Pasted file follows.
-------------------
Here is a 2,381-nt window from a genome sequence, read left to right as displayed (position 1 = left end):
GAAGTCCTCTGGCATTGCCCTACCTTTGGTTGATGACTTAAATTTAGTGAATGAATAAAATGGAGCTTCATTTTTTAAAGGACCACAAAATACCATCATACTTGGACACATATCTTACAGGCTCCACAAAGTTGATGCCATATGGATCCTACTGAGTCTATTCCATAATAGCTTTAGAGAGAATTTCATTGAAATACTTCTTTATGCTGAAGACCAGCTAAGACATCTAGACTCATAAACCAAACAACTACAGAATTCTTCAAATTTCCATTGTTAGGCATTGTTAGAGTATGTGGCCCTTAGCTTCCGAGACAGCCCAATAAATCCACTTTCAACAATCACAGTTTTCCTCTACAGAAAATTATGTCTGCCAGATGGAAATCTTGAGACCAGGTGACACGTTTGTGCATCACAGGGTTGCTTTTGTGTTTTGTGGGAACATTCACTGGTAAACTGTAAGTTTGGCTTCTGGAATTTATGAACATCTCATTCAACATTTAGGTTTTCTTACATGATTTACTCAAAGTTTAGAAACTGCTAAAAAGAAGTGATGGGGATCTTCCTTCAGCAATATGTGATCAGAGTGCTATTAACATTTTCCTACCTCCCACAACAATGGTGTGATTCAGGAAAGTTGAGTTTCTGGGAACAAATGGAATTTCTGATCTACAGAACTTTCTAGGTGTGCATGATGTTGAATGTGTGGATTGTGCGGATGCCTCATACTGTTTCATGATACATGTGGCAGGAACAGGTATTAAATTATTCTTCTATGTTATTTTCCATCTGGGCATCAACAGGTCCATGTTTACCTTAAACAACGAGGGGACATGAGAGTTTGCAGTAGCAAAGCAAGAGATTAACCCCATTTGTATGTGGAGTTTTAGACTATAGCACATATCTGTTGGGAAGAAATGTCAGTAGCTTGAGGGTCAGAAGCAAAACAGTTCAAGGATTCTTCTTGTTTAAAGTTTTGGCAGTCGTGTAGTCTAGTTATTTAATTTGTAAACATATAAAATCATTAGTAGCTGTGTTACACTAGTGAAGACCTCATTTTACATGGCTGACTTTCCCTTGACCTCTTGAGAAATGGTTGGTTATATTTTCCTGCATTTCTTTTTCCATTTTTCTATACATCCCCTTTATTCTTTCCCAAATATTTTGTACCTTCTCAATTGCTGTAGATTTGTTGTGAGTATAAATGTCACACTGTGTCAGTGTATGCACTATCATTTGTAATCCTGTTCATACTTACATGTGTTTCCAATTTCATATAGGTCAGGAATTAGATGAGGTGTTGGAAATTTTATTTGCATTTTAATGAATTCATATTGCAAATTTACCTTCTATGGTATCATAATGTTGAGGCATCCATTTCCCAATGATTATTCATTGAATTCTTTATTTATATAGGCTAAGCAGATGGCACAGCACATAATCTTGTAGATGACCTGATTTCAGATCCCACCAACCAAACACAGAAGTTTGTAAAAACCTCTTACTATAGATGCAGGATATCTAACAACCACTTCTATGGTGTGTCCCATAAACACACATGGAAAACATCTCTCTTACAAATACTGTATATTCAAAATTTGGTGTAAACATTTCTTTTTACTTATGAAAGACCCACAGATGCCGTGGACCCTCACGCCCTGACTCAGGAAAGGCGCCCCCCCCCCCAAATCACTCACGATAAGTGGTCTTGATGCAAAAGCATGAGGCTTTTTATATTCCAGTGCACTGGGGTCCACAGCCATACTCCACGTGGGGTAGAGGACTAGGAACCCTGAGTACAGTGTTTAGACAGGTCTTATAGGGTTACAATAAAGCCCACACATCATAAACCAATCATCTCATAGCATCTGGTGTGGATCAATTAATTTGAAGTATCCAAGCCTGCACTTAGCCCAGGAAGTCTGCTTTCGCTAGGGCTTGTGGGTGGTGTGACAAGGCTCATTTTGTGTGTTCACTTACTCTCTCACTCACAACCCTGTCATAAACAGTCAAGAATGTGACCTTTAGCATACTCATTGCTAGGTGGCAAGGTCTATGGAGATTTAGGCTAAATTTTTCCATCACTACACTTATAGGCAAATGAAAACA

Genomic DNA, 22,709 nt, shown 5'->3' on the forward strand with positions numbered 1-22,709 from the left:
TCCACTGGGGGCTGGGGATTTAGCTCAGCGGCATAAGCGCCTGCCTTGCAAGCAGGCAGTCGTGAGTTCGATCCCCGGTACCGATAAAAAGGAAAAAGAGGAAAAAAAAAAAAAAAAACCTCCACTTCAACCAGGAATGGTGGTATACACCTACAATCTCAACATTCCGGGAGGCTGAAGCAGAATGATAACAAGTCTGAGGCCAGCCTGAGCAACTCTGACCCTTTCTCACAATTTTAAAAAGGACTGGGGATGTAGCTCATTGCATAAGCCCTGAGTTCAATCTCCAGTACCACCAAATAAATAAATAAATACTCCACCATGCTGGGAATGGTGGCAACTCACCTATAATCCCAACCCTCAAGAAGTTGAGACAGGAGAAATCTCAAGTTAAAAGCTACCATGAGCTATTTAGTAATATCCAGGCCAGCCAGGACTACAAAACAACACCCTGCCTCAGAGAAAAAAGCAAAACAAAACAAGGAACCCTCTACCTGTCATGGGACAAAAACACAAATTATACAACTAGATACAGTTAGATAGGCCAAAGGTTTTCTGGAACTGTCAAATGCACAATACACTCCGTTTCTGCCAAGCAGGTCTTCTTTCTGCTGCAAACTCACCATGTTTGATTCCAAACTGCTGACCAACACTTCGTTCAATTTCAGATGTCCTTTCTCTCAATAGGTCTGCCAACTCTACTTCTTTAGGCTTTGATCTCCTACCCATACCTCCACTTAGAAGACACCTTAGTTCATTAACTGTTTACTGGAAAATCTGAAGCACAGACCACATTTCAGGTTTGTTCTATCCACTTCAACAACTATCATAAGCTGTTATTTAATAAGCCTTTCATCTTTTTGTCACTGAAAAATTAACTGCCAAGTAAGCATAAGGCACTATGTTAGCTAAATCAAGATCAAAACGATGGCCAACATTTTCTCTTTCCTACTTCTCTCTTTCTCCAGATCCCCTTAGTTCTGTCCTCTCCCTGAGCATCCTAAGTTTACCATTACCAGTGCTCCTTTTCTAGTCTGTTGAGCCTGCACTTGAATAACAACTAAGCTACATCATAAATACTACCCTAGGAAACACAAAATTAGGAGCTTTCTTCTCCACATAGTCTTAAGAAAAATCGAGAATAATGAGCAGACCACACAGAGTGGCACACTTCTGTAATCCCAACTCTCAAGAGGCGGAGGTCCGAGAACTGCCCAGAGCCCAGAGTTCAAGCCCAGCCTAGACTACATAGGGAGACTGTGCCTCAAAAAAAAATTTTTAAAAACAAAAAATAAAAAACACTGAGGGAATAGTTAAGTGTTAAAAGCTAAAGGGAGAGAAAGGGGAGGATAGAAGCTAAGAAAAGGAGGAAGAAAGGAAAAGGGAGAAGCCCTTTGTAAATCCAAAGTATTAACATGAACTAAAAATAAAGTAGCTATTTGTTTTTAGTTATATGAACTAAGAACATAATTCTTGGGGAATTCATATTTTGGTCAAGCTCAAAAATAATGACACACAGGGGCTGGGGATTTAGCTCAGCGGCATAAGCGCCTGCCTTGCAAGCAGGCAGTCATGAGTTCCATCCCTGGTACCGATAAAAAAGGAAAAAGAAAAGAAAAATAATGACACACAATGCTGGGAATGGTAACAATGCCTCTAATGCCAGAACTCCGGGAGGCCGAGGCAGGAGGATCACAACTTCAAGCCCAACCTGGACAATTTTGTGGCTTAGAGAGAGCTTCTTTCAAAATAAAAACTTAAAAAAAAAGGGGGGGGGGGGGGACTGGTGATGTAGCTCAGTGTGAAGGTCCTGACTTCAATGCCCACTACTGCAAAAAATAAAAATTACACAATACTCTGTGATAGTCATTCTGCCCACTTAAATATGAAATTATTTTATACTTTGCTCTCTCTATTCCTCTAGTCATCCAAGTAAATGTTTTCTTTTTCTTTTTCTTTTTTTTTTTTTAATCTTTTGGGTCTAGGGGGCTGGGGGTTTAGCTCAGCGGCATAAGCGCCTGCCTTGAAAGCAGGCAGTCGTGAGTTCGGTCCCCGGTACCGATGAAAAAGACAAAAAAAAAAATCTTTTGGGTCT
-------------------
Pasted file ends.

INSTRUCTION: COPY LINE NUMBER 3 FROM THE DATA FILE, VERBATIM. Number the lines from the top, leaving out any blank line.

Genomic DNA, 22,709 nt, shown 5'->3' on the forward strand with positions numbered 1-22,709 from the left: